Farley-Bouvier touted a plan to increase fiber-based internet access. A “fiber to premise” system will boost business options. “The capacity we have right now is a garden hose,” she noted.
Miller said Pittsfield must face that “we were a GE town but GE is gone.” He would tap into the expertise of those with specific ideas and knowledge, such as Farley-Bouvier’s interest in internet fiber. “I would interview everybody in sight,” he said of his economic development efforts.
Turbine placement
A wind power-siting law on the state docket earned mix reviews.
“Siting has been so controversial,” said Farley-Bouvier. She likes the “streamlining” that has been proposed, but worries that the process must ensure environmental protections.
Jester is “not in favor of the wind siting act” because it removes local input.
He also noted that wind turbines can be unsightly in scenic areas.
Miller said there’s “really a desperate need for more energy” but he likes “local control whenever possible.”
Malumphy also doesn’t “like taking away local control.” On the other hand, the process must be realistic. In general business terms, she said, “there are regulations that are so burdensome that come from the state.”
Miller is the lone firm opponent to the state’s plans for licensing three casinos.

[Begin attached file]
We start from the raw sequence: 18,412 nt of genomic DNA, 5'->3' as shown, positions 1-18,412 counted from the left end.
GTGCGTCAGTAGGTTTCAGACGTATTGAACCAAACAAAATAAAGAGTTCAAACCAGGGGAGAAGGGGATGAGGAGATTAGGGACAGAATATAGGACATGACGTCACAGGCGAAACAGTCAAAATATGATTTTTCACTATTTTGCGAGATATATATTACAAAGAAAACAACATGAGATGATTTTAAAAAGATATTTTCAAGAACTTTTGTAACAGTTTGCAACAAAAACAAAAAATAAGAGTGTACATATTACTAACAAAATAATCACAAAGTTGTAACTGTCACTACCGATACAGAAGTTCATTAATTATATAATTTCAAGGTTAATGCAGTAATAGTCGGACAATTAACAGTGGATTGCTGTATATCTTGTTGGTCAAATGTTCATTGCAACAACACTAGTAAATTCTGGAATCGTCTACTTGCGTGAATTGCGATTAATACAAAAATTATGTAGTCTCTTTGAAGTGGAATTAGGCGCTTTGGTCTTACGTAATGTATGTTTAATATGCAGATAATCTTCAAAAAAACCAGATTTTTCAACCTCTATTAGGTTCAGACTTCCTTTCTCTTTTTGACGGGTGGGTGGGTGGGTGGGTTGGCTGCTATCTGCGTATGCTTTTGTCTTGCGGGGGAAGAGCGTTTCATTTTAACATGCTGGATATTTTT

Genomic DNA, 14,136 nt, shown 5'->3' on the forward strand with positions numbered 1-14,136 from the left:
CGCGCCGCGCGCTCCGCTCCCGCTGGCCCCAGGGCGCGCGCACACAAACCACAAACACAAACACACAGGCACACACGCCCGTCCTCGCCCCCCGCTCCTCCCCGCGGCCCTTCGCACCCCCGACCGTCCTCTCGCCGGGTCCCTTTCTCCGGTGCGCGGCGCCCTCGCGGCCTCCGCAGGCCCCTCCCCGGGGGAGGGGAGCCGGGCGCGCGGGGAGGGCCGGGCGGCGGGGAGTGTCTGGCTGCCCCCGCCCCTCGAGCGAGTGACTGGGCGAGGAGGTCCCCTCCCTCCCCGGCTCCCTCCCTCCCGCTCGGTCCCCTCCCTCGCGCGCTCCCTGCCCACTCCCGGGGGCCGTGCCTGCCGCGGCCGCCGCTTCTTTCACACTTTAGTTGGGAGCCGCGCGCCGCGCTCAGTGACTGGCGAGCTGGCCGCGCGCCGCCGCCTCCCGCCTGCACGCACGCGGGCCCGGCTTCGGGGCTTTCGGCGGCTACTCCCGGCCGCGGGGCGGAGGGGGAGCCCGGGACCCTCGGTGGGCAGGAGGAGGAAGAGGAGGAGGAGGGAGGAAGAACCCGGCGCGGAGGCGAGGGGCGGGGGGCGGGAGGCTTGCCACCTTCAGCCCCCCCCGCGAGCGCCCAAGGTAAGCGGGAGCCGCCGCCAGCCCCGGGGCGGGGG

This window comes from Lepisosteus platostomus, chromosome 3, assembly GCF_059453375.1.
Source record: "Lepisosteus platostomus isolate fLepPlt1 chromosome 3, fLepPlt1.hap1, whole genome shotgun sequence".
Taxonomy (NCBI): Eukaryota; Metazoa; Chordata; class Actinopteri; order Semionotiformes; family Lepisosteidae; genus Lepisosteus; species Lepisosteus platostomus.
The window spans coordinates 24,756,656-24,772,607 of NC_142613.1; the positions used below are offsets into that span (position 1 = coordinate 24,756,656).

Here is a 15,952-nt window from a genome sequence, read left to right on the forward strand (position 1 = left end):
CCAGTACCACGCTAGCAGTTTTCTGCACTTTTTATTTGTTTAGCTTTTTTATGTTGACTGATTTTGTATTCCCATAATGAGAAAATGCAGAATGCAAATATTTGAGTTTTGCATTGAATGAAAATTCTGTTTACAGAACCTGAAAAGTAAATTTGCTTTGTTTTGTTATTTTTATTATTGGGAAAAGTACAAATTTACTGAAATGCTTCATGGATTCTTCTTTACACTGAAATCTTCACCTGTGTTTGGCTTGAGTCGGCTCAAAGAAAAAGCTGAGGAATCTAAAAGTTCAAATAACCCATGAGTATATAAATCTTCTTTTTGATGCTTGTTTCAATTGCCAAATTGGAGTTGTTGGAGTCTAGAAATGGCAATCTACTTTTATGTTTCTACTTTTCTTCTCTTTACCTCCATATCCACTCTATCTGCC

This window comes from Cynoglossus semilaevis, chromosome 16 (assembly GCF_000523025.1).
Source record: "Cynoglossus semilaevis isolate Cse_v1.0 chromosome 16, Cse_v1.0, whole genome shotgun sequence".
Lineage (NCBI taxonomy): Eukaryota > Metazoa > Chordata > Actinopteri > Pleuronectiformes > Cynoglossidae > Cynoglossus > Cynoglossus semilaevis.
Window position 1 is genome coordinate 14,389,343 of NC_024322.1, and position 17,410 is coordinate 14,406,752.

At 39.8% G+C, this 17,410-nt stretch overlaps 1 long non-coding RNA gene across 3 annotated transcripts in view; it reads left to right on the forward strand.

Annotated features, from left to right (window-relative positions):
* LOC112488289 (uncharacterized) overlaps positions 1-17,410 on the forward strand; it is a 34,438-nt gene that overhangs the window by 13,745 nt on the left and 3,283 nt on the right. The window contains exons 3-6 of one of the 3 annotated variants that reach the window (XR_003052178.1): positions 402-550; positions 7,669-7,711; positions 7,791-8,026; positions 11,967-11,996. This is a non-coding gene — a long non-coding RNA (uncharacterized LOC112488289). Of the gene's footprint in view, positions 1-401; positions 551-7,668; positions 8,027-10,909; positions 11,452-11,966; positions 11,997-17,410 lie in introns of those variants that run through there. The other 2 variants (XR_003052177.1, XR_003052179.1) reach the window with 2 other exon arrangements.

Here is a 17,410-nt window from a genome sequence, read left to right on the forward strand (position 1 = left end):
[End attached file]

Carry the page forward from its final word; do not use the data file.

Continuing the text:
“It’s a predatory industry,” he said. Casinos target those with addictions. A casino takes local money “and ships it right out.”
Farley-Bouvier has questions about the plan but isn’t necessarily opposed. She wonders about the true cost of casinos, including social impacts. Protecting local cultural venues is a major concern.
Jester is “pretty sick and tired about hearing about casinos.” He favors licensing a single casino.
Malumphy also would “have advocated for one casino,” citing Connecticut as an example of too many casinos. Like Farley-Bouvier she dislikes the way the bill came about “behind closed doors.”
Charter schools
The candidates voiced qualified support for charter schools but don’t want one of the independent publicly funded schools in Pittsfield.
A charter school proved “very beneficial” for Jester’s niece, but he feels funding and accountability are problematic. “We need to keep a closer eye on them.”
Farley-Bouvier would “fight against’ a Pittsfield charter school. She noted, however, that “not every school is right for every kid.” The funding formula for charters is “very unfair” and they don’t necessarily enroll representative populations.
Malumphy finds charter schools viable “as an alternative in urban areas” but not the rural Berkshires.
Enrolling elsewhere
She then caused mild sparks by criticizing Farley-Bouvier’s leadership of the school building needs commission and noted her opponent has “sent two of her three children to a different school district in Lenox,” which sends state money out of the city.
Farley-Bouvier said the decision to opt for the choice program is “a family decision based on the unique educational needs of our children.”
Polls will be open on October 18 from 7 a.m. to 8 p.m.  – Copyright 2011 The Pittsfield Gazette, Inc.